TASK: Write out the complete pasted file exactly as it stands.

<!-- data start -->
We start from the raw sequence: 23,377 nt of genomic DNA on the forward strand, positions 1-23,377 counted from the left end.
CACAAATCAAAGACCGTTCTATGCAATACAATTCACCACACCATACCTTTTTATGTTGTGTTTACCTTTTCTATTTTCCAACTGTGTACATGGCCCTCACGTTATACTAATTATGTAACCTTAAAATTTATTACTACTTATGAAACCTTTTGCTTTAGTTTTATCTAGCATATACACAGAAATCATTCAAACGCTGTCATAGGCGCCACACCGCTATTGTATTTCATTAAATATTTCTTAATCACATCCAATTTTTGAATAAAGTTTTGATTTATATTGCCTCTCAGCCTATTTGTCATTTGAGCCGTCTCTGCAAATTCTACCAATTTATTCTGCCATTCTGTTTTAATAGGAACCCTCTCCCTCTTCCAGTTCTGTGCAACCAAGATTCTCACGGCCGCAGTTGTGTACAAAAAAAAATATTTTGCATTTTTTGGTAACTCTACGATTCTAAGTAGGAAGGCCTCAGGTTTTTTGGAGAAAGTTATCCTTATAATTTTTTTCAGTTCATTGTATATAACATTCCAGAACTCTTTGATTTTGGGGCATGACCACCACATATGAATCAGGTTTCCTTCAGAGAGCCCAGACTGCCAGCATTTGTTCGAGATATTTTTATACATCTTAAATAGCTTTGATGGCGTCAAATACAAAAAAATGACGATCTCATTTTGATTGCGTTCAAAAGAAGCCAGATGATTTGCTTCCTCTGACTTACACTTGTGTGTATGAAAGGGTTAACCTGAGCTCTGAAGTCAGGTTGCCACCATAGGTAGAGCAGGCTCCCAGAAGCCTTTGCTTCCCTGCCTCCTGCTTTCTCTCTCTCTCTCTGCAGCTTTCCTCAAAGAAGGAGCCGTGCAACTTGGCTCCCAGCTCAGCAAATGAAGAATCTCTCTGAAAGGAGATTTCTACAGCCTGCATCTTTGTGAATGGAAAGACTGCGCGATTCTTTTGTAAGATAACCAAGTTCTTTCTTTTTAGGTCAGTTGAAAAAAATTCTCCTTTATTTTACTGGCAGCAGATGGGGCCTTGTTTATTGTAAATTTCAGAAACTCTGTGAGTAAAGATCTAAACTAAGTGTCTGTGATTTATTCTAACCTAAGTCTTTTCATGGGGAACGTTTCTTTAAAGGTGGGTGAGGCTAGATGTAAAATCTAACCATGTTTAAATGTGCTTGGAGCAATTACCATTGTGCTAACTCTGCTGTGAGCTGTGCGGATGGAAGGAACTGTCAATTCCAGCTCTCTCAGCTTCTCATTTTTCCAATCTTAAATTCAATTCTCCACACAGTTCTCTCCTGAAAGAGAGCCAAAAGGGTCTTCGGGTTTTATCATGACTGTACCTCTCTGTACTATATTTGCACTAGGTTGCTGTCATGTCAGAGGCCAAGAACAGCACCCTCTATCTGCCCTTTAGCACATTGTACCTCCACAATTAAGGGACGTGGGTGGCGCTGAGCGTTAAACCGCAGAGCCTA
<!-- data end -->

We start from the raw sequence: 23,377 nt of genomic DNA on the forward strand, positions 1-23,377 counted from the left end.
CACAAATCAAAGACCGTTCTATGCAATACAATTCACCACACCATACCTTTTTATGTTGTGTTTACCTTTTCTATTTTCCAACTGTGTACATGGCCCTCACGTTATACTAATTATGTAACCTTAAAATTTATTACTACTTATGAAACCTTTTGCTTTAGTTTTATCTAGCATATACACAGAAATCATTCAAACGCTGTCATAGGCGCCACACCGCTATTGTATTTCATTAAATATTTCTTAATCACATCCAATTTTTGAATAAAGTTTTGATTTATATTGCCTCTCAGCCTATTTGTCATTTGAGCCGTCTCTGCAAATTCTACCAATTTATTCTGCCATTCTGTTTTAATAGGAACCCTCTCCCTCTTCCAGTTCTGTGCAACCAAGATTCTCACGGCCGCAGTTGTGTACAAAAAAAAATATTTTGCATTTTTTGGTAACTCTACGATTCTAAGTAGGAAGGCCTCAGGTTTTTTGGAGAAAGTTATCCTTATAATTTTTTTCAGTTCATTGTATATAACATTCCAGAACTCTTTGATTTTGGGGCATGACCACCACATATGAATCAGGTTTCCTTCAGAGAGCCCAGACTGCCAGCATTTGTTCGAGATATTTTTATACATCTTAAATAGCTTTGATGGCGTCAAATACAAAAAAATGACGATCTCATTTTGATTGCGTTCAAAAGAAGCCAGATGATTTGCTTCCTCTGACTTACACTTGTGTGTATGAAAGGGTTAACCTGAGCTCTGAAGTCAGGTTGCCACCATAGGTAGAGCAGGCTCCCAGAAGCCTTTGCTTCCCTGCCTCCTGCTTTCTCTCTCTCTCTCTGCAGCTTTCCTCAAAGAAGGAGCCGTGCAACTTGGCTCCCAGCTCAGCAAATGAAGAATCTCTCTGAAAGGAGATTTCTACAGCCTGCATCTTTGTGAATGGAAAGACTGCGCGATTCTTTTGTAAGATAACCAAGTTCTTTCTTTTTAGGTCAGTTGAAAAAAATTCTCCTTTATTTTACTGGCAGCAGATGGGGCCTTGTTTATTGTAAATTTCAGAAACTCTGTGAGTAAAGATCTAAACTAAGTGTCTGTGATTTATTCTAACCTAAGTCTTTTCATGGGGAACGTTTCTTTAAAGGTGGGTGAGGCTAGATGTAAAATCTAACCATGTTTAAATGTGCTTGGAGCAATTACCATTGTGCTAACTCTGCTGTGAGCTGTGCGGATGGAAGGAACTGTCAATTCCAGCTCTCTCAGCTTCTCATTTTTCCAATCTTAAATTCAATTCTCCACACAGTTCTCTCCTGAAAGAGAGCCAAAAGGGTCTTCGGGTTTTATCATGACTGTACCTCTCTGTACTATATTTGCACTAGGTTGCTGTCATGTCAGAGGCCAAGAACAGCACCCTCTATCTGCCCTTTAGCACATTGTACCTCCACAATTAAGGGACGTGGGTGGCGCTGAGCGTTAAACCGCAGAGCCTA